THE BLACK DAHLIA See film feature. (Citywide)

See film feature.

Four descendants (Steven Strait, Taylor Kitscj, Toby Hemingway and Chace Crawford) from the original 1692 Ipswich colony of Massachusetts are endowed with an unexplained power with unclear parameters (i.e., they have the ability to do anything, except for when they don’t). But wait… there were actually five founding families of Ipswich, and now the fifth descendant (Sebastian Stan) is back, and he’s pissed, because, well, the movie kinda needs a villain and he’ll do. The idiocy and sheer laziness of the whole concept ought to be the sort of thing director Renny Harlin (Deep Blue Sea) could make into glorious cinematic cheese, and occasionally he cuts loose with a swarm of CGI spiders or a final battle that resembles nothing more than a live-action game of Street Fighter II. But he’s hamstrung by the PG-13 rating and the budget, and way too much time wasted on scenes of the generic-looking cast mumbling in monotone under blue lights. (Citywide) (Luke Y. Thompson)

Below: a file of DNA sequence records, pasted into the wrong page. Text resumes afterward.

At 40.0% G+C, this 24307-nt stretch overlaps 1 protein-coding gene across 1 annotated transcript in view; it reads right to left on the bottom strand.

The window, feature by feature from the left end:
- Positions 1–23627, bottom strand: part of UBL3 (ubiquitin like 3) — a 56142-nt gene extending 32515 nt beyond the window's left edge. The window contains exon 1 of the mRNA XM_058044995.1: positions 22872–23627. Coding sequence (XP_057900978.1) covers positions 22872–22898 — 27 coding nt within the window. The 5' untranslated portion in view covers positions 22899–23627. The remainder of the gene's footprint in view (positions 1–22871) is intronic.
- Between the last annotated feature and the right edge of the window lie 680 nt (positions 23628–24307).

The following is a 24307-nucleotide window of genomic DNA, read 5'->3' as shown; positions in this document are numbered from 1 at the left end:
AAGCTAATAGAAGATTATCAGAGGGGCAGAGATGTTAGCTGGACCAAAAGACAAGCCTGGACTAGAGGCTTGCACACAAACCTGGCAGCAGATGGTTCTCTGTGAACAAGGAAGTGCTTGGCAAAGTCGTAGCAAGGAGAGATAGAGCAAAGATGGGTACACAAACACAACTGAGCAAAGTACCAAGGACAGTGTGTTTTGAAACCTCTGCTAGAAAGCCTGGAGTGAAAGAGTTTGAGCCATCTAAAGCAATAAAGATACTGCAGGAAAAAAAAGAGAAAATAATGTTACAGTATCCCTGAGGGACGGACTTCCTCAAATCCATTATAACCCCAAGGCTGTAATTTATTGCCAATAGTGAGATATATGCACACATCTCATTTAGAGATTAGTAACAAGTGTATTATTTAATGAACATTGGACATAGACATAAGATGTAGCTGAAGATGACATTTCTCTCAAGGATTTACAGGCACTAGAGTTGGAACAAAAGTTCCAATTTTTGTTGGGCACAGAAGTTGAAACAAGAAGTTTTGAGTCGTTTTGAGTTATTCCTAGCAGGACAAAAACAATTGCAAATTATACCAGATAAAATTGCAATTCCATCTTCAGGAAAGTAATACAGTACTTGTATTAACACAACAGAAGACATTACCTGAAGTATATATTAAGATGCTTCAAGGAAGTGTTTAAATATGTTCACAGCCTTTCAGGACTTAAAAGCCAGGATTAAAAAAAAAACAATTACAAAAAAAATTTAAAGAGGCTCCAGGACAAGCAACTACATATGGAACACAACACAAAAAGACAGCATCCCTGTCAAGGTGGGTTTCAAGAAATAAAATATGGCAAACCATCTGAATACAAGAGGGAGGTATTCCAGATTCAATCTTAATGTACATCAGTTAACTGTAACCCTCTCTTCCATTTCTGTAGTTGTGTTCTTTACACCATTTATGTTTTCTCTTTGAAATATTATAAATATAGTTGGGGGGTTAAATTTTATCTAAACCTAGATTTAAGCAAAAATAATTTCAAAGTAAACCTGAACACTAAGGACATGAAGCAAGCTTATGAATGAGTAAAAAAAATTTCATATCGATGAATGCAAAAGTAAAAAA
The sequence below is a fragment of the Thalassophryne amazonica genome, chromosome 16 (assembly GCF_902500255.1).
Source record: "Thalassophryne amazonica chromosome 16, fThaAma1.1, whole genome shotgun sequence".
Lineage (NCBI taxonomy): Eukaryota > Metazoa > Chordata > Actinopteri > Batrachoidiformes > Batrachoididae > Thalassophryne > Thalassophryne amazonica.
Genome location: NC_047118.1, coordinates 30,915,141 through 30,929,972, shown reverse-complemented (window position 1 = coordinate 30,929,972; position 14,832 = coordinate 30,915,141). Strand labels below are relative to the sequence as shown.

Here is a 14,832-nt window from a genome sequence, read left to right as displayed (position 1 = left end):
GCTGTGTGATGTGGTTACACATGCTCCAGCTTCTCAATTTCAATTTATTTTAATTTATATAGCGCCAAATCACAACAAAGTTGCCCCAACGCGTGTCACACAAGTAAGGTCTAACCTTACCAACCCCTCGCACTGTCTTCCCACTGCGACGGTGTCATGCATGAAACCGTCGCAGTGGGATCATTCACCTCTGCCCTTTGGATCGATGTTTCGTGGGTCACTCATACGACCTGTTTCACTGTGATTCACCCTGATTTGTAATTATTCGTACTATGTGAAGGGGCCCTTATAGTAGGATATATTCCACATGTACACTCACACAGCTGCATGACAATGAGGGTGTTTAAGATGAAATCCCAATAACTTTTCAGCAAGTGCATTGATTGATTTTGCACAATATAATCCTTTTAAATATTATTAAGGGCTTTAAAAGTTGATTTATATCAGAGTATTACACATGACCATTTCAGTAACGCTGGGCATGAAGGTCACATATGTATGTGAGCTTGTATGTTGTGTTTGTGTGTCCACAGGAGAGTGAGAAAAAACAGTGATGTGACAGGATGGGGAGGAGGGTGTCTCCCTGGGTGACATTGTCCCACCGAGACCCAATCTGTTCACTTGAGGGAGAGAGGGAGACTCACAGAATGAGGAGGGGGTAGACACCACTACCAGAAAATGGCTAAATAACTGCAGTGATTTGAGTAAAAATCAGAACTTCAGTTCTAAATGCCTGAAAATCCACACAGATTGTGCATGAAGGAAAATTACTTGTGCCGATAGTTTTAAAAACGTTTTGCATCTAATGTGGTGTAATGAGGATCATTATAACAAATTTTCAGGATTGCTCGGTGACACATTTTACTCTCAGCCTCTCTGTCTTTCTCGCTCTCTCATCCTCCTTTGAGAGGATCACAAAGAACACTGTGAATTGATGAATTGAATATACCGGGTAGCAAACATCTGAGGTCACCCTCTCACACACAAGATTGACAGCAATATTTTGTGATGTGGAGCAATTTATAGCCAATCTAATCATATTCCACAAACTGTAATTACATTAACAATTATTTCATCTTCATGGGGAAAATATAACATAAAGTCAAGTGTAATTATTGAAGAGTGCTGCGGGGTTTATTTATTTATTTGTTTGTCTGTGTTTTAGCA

GO EVERYONE’S HERO Tactfully credited to Christopher Reeve, this old-fashioned tale of the meek inheriting the Earth, or at any rate the outfield, was actually put together after Reeve’s death by animators Daniel St. Pierre and Colin Brady, from a story that IDT Entertainment chairman Howard Jonas wrote for his children. But you can see what Reeve, who had more reason than most to grin and bear it, saw in this Depression-era saga of Yankee Irving, a skinny little baseball fan (voiced by Jake T. Austin) riding the rails around America to return Babe Ruth’s lost bat and, in the process, recover his own father’s job minding the pitch at Yankee Stadium. The boy’s Midwestern adventures, in which he gets help from some cheerful bums and spends quality time with the Negro Leagues, are fairly pro forma, and the message — plug away, be ye ever so humble, and glory will surely follow — is all but exhausted in animated children’s movies. Still, what a relief that the banter emanates not from farmyard animals, but from the bickering mouths of a disillusioned foul ball (Rob Reiner) and a Southern-belle bat (Whoopi Goldberg). The movie’s antique Rockwellian look is its greatest pleasure. (Citywide) (Ella Taylor)